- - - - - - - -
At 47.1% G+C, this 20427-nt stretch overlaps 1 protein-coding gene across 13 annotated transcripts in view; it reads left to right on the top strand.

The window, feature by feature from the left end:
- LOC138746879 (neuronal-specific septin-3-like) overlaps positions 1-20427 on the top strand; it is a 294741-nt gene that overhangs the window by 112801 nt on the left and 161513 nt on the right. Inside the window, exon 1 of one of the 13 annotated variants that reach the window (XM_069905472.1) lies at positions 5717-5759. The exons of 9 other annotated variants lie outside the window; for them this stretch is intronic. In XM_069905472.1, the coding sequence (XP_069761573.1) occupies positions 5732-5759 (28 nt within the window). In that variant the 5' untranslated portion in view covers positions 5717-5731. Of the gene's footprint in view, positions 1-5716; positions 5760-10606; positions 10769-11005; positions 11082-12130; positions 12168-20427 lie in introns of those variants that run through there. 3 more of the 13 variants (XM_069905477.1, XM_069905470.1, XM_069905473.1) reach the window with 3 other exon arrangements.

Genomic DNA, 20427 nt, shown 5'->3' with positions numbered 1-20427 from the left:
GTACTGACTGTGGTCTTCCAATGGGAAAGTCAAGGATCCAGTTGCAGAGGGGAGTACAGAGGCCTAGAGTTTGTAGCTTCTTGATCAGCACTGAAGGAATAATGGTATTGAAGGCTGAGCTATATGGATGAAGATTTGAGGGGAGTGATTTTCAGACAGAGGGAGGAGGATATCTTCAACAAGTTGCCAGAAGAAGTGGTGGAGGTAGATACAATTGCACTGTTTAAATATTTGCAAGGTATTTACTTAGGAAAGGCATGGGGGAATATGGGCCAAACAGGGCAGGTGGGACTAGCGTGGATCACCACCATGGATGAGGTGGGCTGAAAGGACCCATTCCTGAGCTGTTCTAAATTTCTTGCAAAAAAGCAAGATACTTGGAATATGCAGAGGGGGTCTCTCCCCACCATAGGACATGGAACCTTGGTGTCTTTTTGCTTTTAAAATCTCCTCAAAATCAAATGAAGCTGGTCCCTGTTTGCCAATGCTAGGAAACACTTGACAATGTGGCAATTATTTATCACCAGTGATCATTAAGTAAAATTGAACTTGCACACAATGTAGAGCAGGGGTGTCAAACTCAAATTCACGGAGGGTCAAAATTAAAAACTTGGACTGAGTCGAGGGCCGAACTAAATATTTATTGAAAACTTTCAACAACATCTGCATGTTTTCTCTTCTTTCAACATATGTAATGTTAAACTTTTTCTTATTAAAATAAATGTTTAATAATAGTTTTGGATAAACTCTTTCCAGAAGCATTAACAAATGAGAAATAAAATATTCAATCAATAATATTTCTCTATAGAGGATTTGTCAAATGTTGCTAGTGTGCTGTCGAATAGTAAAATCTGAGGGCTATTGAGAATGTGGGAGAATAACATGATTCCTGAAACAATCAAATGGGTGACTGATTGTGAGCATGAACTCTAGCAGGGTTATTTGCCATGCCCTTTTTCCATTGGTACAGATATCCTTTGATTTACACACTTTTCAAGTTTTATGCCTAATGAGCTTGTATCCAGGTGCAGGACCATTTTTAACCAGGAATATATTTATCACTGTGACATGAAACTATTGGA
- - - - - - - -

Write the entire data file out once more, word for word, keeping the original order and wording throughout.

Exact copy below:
At 47.1% G+C, this 20427-nt stretch overlaps 1 protein-coding gene across 13 annotated transcripts in view; it reads left to right on the top strand.

The window, feature by feature from the left end:
- LOC138746879 (neuronal-specific septin-3-like) overlaps positions 1-20427 on the top strand; it is a 294741-nt gene that overhangs the window by 112801 nt on the left and 161513 nt on the right. Inside the window, exon 1 of one of the 13 annotated variants that reach the window (XM_069905472.1) lies at positions 5717-5759. The exons of 9 other annotated variants lie outside the window; for them this stretch is intronic. In XM_069905472.1, the coding sequence (XP_069761573.1) occupies positions 5732-5759 (28 nt within the window). In that variant the 5' untranslated portion in view covers positions 5717-5731. Of the gene's footprint in view, positions 1-5716; positions 5760-10606; positions 10769-11005; positions 11082-12130; positions 12168-20427 lie in introns of those variants that run through there. 3 more of the 13 variants (XM_069905477.1, XM_069905470.1, XM_069905473.1) reach the window with 3 other exon arrangements.

Genomic DNA, 20427 nt, shown 5'->3' with positions numbered 1-20427 from the left:
GTACTGACTGTGGTCTTCCAATGGGAAAGTCAAGGATCCAGTTGCAGAGGGGAGTACAGAGGCCTAGAGTTTGTAGCTTCTTGATCAGCACTGAAGGAATAATGGTATTGAAGGCTGAGCTATATGGATGAAGATTTGAGGGGAGTGATTTTCAGACAGAGGGAGGAGGATATCTTCAACAAGTTGCCAGAAGAAGTGGTGGAGGTAGATACAATTGCACTGTTTAAATATTTGCAAGGTATTTACTTAGGAAAGGCATGGGGGAATATGGGCCAAACAGGGCAGGTGGGACTAGCGTGGATCACCACCATGGATGAGGTGGGCTGAAAGGACCCATTCCTGAGCTGTTCTAAATTTCTTGCAAAAAAGCAAGATACTTGGAATATGCAGAGGGGGTCTCTCCCCACCATAGGACATGGAACCTTGGTGTCTTTTTGCTTTTAAAATCTCCTCAAAATCAAATGAAGCTGGTCCCTGTTTGCCAATGCTAGGAAACACTTGACAATGTGGCAATTATTTATCACCAGTGATCATTAAGTAAAATTGAACTTGCACACAATGTAGAGCAGGGGTGTCAAACTCAAATTCACGGAGGGTCAAAATTAAAAACTTGGACTGAGTCGAGGGCCGAACTAAATATTTATTGAAAACTTTCAACAACATCTGCATGTTTTCTCTTCTTTCAACATATGTAATGTTAAACTTTTTCTTATTAAAATAAATGTTTAATAATAGTTTTGGATAAACTCTTTCCAGAAGCATTAACAAATGAGAAATAAAATATTCAATCAATAATATTTCTCTATAGAGGATTTGTCAAATGTTGCTAGTGTGCTGTCGAATAGTAAAATCTGAGGGCTATTGAGAATGTGGGAGAATAACATGATTCCTGAAACAATCAAATGGGTGACTGATTGTGAGCATGAACTCTAGCAGGGTTATTTGCCATGCCCTTTTTCCATTGGTACAGATATCCTTTGATTTACACACTTTTCAAGTTTTATGCCTAATGAGCTTGTATCCAGGTGCAGGACCATTTTTAACCAGGAATATATTTATCACTGTGACATGAAACTATTGGA